The Call for the Church from Colossians PI

…He is before all things, and in him all things hold together. And he is the head of the body, the church; he is the beginning and the firstborn from among the dead, so that in everything he might have the supremacy…. Colossians 1:15-23

The chief characteristic of who we are in Christ is the fact He is the living Supreme God who has existed for all time, who transcends space, time and thought, who knows us intimately, and who loves us. Christ is Lord; Christ is Supreme! Christ is the tangible aspect of God who is beyond sight and comprehension. He is the God who created the universe, who made all things. He made all that we see, and all that we do not see! He is the God who created the molecules of substance, formed the ground on which we stand and the wood on which He was crucified. In all of life, in whatever we will face and know, He has gone and still goes before and with us. This world was created by Christ and for Christ; He is indeed supreme. We need to learn to live our lives in Him for His glory. In so doing, we will be much better as stewards of His Church.

Church life is not about our ideas, presumptions, or expectations—it is about Him as LORD!

When we finally achieve this mindset, we begin our journey of growing in faith, maturity, character, and becoming more content in life and of better use to Christ and others around us. This is realized when we see the hope we have in Him, and allow that hope to be a foundation; He will carry is through all things.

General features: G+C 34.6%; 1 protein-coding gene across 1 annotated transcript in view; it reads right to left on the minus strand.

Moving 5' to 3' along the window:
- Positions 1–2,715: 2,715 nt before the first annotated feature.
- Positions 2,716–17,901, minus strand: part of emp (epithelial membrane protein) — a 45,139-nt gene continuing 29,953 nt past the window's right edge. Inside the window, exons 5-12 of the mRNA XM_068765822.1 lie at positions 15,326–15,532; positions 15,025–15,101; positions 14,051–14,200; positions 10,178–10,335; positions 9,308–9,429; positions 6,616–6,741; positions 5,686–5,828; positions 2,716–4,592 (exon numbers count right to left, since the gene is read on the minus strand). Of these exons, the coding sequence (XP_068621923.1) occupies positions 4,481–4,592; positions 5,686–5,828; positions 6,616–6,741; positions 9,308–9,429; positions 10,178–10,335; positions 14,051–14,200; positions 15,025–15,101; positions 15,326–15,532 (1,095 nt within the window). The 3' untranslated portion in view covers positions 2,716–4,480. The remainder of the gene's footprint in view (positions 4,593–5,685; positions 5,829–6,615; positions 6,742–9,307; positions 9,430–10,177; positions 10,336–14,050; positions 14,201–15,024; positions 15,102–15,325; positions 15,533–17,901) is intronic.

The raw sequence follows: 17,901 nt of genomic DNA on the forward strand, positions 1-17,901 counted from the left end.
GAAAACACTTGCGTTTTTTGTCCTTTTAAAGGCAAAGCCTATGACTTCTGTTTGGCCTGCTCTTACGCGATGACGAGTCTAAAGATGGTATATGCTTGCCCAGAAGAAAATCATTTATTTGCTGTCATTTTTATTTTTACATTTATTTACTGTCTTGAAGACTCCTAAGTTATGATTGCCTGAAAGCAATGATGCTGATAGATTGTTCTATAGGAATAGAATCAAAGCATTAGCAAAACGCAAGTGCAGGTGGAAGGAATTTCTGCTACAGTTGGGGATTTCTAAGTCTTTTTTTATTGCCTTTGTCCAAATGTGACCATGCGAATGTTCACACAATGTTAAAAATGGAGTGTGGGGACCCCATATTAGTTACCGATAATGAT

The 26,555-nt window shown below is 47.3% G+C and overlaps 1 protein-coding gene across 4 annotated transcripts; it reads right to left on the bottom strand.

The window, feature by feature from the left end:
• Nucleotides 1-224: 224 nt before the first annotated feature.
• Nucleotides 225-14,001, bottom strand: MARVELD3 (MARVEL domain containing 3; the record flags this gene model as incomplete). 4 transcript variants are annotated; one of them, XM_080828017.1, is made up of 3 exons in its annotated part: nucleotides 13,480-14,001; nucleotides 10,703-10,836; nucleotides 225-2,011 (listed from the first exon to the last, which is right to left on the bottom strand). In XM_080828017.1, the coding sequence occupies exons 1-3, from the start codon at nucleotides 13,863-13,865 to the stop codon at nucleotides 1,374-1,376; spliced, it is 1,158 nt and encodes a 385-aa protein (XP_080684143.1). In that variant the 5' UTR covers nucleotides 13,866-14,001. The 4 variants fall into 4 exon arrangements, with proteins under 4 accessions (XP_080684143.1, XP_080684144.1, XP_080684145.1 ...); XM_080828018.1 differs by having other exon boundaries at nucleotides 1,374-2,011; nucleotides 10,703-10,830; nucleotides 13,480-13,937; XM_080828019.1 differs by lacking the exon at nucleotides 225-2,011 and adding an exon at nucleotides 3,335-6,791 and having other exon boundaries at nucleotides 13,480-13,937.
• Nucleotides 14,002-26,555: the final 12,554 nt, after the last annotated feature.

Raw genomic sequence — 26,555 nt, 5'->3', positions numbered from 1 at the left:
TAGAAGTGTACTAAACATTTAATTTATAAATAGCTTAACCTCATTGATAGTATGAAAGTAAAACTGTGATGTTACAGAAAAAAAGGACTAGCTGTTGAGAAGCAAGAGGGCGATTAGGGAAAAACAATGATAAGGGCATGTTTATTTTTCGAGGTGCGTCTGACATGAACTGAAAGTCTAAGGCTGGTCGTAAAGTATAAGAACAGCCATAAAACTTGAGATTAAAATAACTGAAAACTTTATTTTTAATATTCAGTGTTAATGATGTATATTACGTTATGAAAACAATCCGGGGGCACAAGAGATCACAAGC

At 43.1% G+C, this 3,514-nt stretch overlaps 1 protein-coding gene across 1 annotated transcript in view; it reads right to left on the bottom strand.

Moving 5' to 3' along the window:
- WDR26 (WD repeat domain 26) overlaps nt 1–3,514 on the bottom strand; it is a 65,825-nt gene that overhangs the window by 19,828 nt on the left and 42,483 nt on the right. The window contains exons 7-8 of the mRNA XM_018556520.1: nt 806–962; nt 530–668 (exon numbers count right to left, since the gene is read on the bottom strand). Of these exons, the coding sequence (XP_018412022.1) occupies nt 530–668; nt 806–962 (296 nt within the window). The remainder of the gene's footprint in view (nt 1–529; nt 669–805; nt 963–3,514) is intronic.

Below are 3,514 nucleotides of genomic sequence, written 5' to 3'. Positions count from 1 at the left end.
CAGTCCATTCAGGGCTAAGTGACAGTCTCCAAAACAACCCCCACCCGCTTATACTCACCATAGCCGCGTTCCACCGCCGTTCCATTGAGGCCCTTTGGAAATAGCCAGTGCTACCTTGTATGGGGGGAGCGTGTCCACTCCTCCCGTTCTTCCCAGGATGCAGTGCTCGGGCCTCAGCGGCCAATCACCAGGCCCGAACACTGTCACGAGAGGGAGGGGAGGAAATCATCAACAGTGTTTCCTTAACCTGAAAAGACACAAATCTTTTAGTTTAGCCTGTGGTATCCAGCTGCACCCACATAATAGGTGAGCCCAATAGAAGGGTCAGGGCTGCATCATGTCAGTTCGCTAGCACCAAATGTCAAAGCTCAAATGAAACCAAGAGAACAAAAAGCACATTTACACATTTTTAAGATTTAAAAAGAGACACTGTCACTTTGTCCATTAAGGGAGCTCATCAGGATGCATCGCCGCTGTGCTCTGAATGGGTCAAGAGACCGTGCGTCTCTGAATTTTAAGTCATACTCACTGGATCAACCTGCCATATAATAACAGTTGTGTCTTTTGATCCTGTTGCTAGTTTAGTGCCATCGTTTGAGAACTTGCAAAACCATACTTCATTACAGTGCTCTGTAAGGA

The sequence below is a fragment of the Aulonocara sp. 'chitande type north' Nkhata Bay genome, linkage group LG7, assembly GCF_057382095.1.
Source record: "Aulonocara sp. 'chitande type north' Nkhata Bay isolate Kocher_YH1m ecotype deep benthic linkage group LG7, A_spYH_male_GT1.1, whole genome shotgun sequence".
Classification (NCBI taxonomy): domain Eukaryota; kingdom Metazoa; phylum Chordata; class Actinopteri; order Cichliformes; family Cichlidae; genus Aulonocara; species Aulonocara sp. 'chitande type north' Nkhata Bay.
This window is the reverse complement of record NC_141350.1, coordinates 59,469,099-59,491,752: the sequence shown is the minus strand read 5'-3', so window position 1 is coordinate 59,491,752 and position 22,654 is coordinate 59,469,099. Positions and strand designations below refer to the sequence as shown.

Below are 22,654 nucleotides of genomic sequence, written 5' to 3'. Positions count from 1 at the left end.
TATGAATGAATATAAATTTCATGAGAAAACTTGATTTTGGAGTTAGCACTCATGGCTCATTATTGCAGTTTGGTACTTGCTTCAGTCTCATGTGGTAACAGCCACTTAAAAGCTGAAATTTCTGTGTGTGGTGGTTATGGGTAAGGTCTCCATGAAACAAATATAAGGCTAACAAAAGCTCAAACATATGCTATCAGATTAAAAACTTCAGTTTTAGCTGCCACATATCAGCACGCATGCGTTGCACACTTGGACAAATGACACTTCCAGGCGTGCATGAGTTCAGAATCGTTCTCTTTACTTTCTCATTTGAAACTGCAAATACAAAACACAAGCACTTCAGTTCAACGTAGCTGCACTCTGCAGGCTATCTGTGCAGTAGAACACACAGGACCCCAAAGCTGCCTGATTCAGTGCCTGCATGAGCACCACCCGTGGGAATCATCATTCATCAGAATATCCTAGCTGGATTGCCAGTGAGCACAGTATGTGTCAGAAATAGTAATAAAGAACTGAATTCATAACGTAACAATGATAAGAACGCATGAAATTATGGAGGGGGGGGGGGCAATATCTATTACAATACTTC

What does this passage have to do with the responsibility of the church?

A lot! This passage is about reconciliation, and the church’s responsibility is to mirror the character of God who reconciled us to Him! Christ has and is revealing the invisible God to us, and we cannot and must not look for God anywhere else. If we look for God in ourselves or anywhere else in the world, we will fail as a church and as believers. This is because the church is the body of Christ, and as believers we are to believe. We are to follow and lead as examples, surrendering to His Lordship and not our own.

One of the big issues and problems is that most Christians just do not get this passage. Our Lord is the head of His Church, including our church, yet our churches are run as if we were in total control and we reign supreme.

As far as the responsibility of the church goes, what more can we say, other than Christ is the head and our lead, thus the vision and call can only come from Him and not of ourselves and our effort. If Christ is our “all in all” then we must respond to His teachings as marching orders and not a list of suggestions or ideas. We are to see and know Him as our Creator and Lord, as our Redeemer and Savior, as our God. Then we can respond as the church that our Lord died for.